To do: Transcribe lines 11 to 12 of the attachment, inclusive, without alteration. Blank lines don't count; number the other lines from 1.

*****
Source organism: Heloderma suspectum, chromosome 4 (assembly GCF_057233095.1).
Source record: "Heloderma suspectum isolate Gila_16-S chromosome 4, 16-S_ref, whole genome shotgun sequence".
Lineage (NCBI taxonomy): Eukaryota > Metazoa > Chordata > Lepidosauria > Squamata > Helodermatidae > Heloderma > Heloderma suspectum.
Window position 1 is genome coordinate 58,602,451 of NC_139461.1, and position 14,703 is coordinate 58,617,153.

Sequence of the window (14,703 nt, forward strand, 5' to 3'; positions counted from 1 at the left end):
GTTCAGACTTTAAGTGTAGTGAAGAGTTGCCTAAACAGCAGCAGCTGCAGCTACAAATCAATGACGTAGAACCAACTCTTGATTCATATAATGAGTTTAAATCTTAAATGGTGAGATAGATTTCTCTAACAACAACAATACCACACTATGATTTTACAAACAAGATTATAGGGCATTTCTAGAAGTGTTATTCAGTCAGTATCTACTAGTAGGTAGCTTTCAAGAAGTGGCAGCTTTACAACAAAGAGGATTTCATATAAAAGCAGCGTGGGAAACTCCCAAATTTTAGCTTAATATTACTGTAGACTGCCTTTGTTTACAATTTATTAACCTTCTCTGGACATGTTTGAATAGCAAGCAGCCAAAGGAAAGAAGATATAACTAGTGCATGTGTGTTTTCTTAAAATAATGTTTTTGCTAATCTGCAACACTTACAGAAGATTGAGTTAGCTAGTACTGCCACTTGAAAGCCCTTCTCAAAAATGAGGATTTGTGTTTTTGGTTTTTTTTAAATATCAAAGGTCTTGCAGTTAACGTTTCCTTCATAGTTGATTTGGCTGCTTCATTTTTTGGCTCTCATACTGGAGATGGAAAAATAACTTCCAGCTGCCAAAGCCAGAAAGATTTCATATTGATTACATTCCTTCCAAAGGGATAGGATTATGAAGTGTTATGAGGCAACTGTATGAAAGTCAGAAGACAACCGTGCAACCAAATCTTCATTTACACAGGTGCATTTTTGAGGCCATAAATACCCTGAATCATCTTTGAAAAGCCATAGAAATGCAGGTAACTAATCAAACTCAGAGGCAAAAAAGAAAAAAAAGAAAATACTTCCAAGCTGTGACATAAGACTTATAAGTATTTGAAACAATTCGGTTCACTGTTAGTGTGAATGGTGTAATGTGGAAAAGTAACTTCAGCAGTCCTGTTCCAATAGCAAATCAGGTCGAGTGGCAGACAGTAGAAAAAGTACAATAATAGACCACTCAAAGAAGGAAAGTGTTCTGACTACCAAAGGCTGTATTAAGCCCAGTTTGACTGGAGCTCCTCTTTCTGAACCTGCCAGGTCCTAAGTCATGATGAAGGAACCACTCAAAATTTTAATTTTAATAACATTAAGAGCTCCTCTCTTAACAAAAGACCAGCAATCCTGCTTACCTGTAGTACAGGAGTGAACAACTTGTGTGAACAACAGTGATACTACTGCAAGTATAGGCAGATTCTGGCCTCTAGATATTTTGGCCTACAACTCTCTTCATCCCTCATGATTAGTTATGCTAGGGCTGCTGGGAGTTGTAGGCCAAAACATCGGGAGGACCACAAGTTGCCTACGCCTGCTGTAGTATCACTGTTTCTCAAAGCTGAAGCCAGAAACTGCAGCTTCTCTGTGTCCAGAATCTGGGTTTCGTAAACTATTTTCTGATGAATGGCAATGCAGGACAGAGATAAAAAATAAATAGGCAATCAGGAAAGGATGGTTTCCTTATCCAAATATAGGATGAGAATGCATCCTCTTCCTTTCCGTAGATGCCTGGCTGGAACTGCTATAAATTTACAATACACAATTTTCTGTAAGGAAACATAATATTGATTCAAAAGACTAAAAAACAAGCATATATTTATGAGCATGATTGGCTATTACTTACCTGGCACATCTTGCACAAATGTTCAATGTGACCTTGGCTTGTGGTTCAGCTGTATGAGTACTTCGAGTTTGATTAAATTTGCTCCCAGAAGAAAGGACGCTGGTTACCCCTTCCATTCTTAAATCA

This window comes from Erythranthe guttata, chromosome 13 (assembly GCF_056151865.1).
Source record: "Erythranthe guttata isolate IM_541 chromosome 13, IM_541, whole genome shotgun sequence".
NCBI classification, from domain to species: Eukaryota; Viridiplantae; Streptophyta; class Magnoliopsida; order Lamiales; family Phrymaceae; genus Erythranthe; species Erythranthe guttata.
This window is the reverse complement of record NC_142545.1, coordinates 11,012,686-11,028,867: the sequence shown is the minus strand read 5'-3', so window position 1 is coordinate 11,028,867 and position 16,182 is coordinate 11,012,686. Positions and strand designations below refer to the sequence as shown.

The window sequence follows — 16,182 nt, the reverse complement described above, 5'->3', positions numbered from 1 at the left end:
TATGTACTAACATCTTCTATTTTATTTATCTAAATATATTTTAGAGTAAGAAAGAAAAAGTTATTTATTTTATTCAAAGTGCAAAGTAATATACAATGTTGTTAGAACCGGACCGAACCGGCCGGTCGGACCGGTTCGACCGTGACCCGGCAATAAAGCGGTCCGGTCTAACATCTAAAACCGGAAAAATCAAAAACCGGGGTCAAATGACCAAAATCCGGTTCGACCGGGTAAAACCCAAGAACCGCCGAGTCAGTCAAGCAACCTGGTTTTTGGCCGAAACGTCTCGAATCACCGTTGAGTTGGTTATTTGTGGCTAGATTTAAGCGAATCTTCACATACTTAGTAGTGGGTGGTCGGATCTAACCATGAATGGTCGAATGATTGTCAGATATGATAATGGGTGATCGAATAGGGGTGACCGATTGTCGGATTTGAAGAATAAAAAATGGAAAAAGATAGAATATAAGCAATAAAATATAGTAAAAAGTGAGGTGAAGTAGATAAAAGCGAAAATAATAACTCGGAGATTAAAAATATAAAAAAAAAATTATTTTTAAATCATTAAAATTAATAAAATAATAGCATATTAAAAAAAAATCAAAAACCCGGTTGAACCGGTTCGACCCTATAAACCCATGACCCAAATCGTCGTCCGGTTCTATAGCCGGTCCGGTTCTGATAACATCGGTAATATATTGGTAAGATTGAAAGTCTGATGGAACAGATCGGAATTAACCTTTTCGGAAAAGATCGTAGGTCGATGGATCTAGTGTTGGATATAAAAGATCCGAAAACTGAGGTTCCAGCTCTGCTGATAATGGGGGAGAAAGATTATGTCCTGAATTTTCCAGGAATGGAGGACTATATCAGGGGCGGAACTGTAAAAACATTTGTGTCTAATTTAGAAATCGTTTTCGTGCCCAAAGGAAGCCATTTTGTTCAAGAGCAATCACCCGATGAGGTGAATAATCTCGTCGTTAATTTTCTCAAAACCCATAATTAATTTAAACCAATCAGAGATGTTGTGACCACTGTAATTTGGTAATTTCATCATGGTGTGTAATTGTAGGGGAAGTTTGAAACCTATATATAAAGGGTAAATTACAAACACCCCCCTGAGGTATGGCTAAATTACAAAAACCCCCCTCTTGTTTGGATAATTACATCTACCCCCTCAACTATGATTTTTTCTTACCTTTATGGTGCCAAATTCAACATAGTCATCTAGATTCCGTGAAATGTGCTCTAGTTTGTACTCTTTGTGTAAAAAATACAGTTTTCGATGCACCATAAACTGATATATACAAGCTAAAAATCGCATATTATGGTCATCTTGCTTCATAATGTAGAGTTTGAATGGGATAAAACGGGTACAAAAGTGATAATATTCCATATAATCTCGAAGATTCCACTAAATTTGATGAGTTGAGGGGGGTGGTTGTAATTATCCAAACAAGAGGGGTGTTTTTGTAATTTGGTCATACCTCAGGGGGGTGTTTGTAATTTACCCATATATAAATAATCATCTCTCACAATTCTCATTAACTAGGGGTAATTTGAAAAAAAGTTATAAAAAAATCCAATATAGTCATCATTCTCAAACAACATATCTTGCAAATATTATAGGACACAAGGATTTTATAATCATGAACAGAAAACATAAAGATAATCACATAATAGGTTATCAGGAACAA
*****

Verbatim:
The window sequence follows — 16,182 nt, the reverse complement described above, 5'->3', positions numbered from 1 at the left end:
TATGTACTAACATCTTCTATTTTATTTATCTAAATATATTTTAGAGTAAGAAAGAAAAAGTTATTTATTTTATTCAAAGTGCAAAGTAATATACAATGTTGTTAGAACCGGACCGAACCGGCCGGTCGGACCGGTTCGACCGTGACCCGGCAATAAAGCGGTCCGGTCTAACATCTAAAACCGGAAAAATCAAAAACCGGGGTCAAATGACCAAAATCCGGTTCGACCGGGTAAAACCCAAGAACCGCCGAGTCAGTCAAGCAACCTGGTTTTTGGCCGAAACGTCTCGAATCACCGTTGAGTTGGTTATTTGTGGCTAGATTTAAGCGAATCTTCACATACTTAGTAGTGGGTGGTCGGATCTAACCATGAATGGTCGAATGATTGTCAGATATGATAATGGGTGATCGAATAGGGGTGACCGATTGTCGGATTTGAAGAATAAAAAATGGAAAAAGATAGAATATAAGCAATAAAATATAGTAAAAAGTGAGGTGAAGTAGATAAAAGCGAAAATAATAACTCGGAGATTAAAAATATAAAAAAAAAATTATTTTTAAATCATTAAAATTAATAAAATAATAGCATATTAAAAAAAAATCAAAAACCCGGTTGAACCGGTTCGACCCTATAAACCCATGACCCAAATCGTCGTCCGGTTCTATAGCCGGTCCGGTTCTGATAACATCGGTAATATATTGGTAAGATTGAAAGTCTGATGGAACAGATCGGAATTAACCTTTTCGGAAAAGATCGTAGGTCGATGGATCTAGTGTTGGATATAAAAGATCCGAAAACTGAGGTTCCAGCTCTGCTGATAATGGGGGAGAAAGATTATGTCCTGAATTTTCCAGGAATGGAGGACTATATCAGGGGCGGAACTGTAAAAACATTTGTGTCTAATTTAGAAATCGTTTTCGTGCCCAAAGGAAGCCATTTTGTTCAAGAGCAATCACCCGATGAGGTGAATAATCTCGTCGTTAATTTTCTCAAAACCCATAATTAATTTAAACCAATCAGAGATGTTGTGACCACTGTAATTTGGTAATTTCATCATGGTGTGTAATTGTAGGGGAAGTTTGAAACCTATATATAAAGGGTAAATTACAAACACCCCCCTGAGGTATGGCTAAATTACAAAAACCCCCCTCTTGTTTGGATAATTACATCTACCCCCTCAACTATGATTTTTTCTTACCTTTATGGTGCCAAATTCAACATAGTCATCTAGATTCCGTGAAATGTGCTCTAGTTTGTACTCTTTGTGTAAAAAATACAGTTTTCGATGCACCATAAACTGATATATACAAGCTAAAAATCGCATATTATGGTCATCTTGCTTCATAATGTAGAGTTTGAATGGGATAAAACGGGTACAAAAGTGATAATATTCCATATAATCTCGAAGATTCCACTAAATTTGATGAGTTGAGGGGGGTGGTTGTAATTATCCAAACAAGAGGGGTGTTTTTGTAATTTGGTCATACCTCAGGGGGGTGTTTGTAATTTACCCATATATAAATAATCATCTCTCACAATTCTCATTAACTAGGGGTAATTTGAAAAAAAGTTATAAAAAAATCCAATATAGTCATCATTCTCAAACAACATATCTTGCAAATATTATAGGACACAAGGATTTTATAATCATGAACAGAAAACATAAAGATAATCACATAATAGGTTATCAGGAACAA